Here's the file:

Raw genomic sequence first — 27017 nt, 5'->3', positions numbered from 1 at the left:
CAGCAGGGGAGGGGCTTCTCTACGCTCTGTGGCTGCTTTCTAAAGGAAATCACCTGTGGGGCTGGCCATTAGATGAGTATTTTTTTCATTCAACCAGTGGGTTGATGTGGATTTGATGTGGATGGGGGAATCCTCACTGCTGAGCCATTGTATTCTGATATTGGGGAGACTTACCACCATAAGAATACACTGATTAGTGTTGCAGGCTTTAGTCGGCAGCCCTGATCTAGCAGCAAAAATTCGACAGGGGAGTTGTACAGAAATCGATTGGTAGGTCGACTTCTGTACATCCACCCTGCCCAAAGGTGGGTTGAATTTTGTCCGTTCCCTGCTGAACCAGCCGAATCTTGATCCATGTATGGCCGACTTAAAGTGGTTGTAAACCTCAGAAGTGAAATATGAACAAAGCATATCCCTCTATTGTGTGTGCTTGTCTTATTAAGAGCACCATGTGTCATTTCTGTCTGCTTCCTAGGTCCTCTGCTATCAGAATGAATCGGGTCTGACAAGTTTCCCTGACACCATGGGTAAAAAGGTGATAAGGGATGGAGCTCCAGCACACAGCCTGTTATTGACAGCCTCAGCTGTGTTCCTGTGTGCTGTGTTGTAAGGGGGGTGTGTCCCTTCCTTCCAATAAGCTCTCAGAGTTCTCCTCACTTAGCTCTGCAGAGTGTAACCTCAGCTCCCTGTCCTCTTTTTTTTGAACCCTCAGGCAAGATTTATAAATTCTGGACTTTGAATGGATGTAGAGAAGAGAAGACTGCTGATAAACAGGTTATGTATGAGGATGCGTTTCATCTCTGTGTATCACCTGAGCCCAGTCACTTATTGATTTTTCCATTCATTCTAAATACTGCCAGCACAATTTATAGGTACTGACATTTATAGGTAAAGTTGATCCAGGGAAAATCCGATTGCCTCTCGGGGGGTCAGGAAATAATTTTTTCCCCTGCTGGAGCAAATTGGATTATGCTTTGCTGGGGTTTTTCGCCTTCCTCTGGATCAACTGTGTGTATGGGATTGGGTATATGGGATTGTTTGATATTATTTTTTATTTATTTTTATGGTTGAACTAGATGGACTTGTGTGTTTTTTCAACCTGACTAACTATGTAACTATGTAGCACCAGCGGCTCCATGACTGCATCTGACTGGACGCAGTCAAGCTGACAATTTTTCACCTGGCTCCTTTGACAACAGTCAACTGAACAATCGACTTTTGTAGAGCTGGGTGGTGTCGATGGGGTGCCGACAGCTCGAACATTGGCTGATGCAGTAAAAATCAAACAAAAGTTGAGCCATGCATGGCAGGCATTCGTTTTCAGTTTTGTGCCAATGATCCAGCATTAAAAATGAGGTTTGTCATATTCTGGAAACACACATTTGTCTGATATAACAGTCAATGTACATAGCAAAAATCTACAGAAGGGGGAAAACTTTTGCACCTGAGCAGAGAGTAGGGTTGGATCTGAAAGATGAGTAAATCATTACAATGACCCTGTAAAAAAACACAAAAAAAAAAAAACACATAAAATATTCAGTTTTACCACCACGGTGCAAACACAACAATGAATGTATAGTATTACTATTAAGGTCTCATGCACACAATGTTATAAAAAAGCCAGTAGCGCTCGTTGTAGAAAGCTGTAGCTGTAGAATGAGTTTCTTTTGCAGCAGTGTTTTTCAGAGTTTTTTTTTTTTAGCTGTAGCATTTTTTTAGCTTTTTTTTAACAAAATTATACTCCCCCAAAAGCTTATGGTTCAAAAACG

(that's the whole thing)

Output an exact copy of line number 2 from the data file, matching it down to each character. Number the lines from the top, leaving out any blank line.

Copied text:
CAGCAGGGGAGGGGCTTCTCTACGCTCTGTGGCTGCTTTCTAAAGGAAATCACCTGTGGGGCTGGCCATTAGATGAGTATTTTTTTCATTCAACCAGTGGGTTGATGTGGATTTGATGTGGATGGGGGAATCCTCACTGCTGAGCCATTGTATTCTGATATTGGGGAGACTTACCACCATAAGAATACACTGATTAGTGTTGCAGGCTTTAGTCGGCAGCCCTGATCTAGCAGCAAAAATTCGACAGGGGAGTTGTACAGAAATCGATTGGTAGGTCGACTTCTGTACATCCACCCTGCCCAAAGGTGGGTTGAATTTTGTCCGTTCCCTGCTGAACCAGCCGAATCTTGATCCATGTATGGCCGACTTAAAGTGGTTGTAAACCTCAGAAGTGAAATATGAACAAAGCATATCCCTCTATTGTGTGTGCTTGTCTTATTAAGAGCACCATGTGTCATTTCTGTCTGCTTCCTAGGTCCTCTGCTATCAGAATGAATCGGGTCTGACAAGTTTCCCTGACACCATGGGTAAAAAGGTGATAAGGGATGGAGCTCCAGCACACAGCCTGTTATTGACAGCCTCAGCTGTGTTCCTGTGTGCTGTGTTGTAAGGGGGGTGTGTCCCTTCCTTCCAATAAGCTCTCAGAGTTCTCCTCACTTAGCTCTGCAGAGTGTAACCTCAGCTCCCTGTCCTCTTTTTTTTGAACCCTCAGGCAAGATTTATAAATTCTGGACTTTGAATGGATGTAGAGAAGAGAAGACTGCTGATAAACAGGTTATGTATGAGGATGCGTTTCATCTCTGTGTATCACCTGAGCCCAGTCACTTATTGATTTTTCCATTCATTCTAAATACTGCCAGCACAATTTATAGGTACTGACATTTATAGGTAAAGTTGATCCAGGGAAAATCCGATTGCCTCTCGGGGGGTCAGGAAATAATTTTTTCCCCTGCTGGAGCAAATTGGATTATGCTTTGCTGGGGTTTTTCGCCTTCCTCTGGATCAACTGTGTGTATGGGATTGGGTATATGGGATTGTTTGATATTATTTTTTATTTATTTTTATGGTTGAACTAGATGGACTTGTGTGTTTTTTCAACCTGACTAACTATGTAACTATGTAGCACCAGCGGCTCCATGACTGCATCTGACTGGACGCAGTCAAGCTGACAATTTTTCACCTGGCTCCTTTGACAACAGTCAACTGAACAATCGACTTTTGTAGAGCTGGGTGGTGTCGATGGGGTGCCGACAGCTCGAACATTGGCTGATGCAGTAAAAATCAAACAAAAGTTGAGCCATGCATGGCAGGCATTCGTTTTCAGTTTTGTGCCAATGATCCAGCATTAAAAATGAGGTTTGTCATATTCTGGAAACACACATTTGTCTGATATAACAGTCAATGTACATAGCAAAAATCTACAGAAGGGGGAAAACTTTTGCACCTGAGCAGAGAGTAGGGTTGGATCTGAAAGATGAGTAAATCATTACAATGACCCTGTAAAAAAACACAAAAAAAAAAAAACACATAAAATATTCAGTTTTACCACCACGGTGCAAACACAACAATGAATGTATAGTATTACTATTAAGGTCTCATGCACACAATGTTATAAAAAAGCCAGTAGCGCTCGTTGTAGAAAGCTGTAGCTGTAGAATGAGTTTCTTTTGCAGCAGTGTTTTTCAGAGTTTTTTTTTTTTAGCTGTAGCATTTTTTTAGCTTTTTTTTAACAAAATTATACTCCCCCAAAAGCTTATGGTTCAAAAACG